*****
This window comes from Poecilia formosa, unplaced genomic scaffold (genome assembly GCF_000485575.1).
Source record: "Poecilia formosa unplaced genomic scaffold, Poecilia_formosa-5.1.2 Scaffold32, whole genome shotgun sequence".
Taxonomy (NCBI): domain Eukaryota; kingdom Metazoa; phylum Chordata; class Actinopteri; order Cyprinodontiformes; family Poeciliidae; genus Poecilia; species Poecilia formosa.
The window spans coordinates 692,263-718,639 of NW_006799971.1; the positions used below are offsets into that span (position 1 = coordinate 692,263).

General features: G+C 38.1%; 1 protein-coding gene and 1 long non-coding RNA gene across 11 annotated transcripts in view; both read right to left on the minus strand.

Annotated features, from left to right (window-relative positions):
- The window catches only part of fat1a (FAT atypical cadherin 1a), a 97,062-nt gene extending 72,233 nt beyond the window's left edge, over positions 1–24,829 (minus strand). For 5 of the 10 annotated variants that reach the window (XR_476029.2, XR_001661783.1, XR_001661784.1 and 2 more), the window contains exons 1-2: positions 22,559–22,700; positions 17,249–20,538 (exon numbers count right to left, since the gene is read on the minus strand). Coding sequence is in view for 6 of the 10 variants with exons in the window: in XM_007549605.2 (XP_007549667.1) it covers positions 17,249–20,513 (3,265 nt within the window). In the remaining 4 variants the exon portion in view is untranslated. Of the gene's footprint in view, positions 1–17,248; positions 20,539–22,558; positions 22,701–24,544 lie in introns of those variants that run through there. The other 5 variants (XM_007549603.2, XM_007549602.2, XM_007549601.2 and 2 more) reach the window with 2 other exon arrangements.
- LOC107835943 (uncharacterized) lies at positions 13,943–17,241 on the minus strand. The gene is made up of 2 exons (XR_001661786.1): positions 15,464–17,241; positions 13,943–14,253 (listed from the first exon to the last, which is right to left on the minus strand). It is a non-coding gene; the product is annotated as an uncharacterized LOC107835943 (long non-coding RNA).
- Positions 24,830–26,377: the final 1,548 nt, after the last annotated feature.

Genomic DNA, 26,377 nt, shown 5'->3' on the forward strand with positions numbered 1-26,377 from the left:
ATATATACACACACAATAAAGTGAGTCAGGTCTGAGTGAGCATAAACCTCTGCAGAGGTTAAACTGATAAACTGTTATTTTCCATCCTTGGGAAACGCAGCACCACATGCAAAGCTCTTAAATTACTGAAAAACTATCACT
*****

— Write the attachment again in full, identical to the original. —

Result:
This window comes from Poecilia formosa, unplaced genomic scaffold (genome assembly GCF_000485575.1).
Source record: "Poecilia formosa unplaced genomic scaffold, Poecilia_formosa-5.1.2 Scaffold32, whole genome shotgun sequence".
Taxonomy (NCBI): domain Eukaryota; kingdom Metazoa; phylum Chordata; class Actinopteri; order Cyprinodontiformes; family Poeciliidae; genus Poecilia; species Poecilia formosa.
The window spans coordinates 692,263-718,639 of NW_006799971.1; the positions used below are offsets into that span (position 1 = coordinate 692,263).

General features: G+C 38.1%; 1 protein-coding gene and 1 long non-coding RNA gene across 11 annotated transcripts in view; both read right to left on the minus strand.

Annotated features, from left to right (window-relative positions):
- The window catches only part of fat1a (FAT atypical cadherin 1a), a 97,062-nt gene extending 72,233 nt beyond the window's left edge, over positions 1–24,829 (minus strand). For 5 of the 10 annotated variants that reach the window (XR_476029.2, XR_001661783.1, XR_001661784.1 and 2 more), the window contains exons 1-2: positions 22,559–22,700; positions 17,249–20,538 (exon numbers count right to left, since the gene is read on the minus strand). Coding sequence is in view for 6 of the 10 variants with exons in the window: in XM_007549605.2 (XP_007549667.1) it covers positions 17,249–20,513 (3,265 nt within the window). In the remaining 4 variants the exon portion in view is untranslated. Of the gene's footprint in view, positions 1–17,248; positions 20,539–22,558; positions 22,701–24,544 lie in introns of those variants that run through there. The other 5 variants (XM_007549603.2, XM_007549602.2, XM_007549601.2 and 2 more) reach the window with 2 other exon arrangements.
- LOC107835943 (uncharacterized) lies at positions 13,943–17,241 on the minus strand. The gene is made up of 2 exons (XR_001661786.1): positions 15,464–17,241; positions 13,943–14,253 (listed from the first exon to the last, which is right to left on the minus strand). It is a non-coding gene; the product is annotated as an uncharacterized LOC107835943 (long non-coding RNA).
- Positions 24,830–26,377: the final 1,548 nt, after the last annotated feature.

Genomic DNA, 26,377 nt, shown 5'->3' on the forward strand with positions numbered 1-26,377 from the left:
ATATATACACACACAATAAAGTGAGTCAGGTCTGAGTGAGCATAAACCTCTGCAGAGGTTAAACTGATAAACTGTTATTTTCCATCCTTGGGAAACGCAGCACCACATGCAAAGCTCTTAAATTACTGAAAAACTATCACT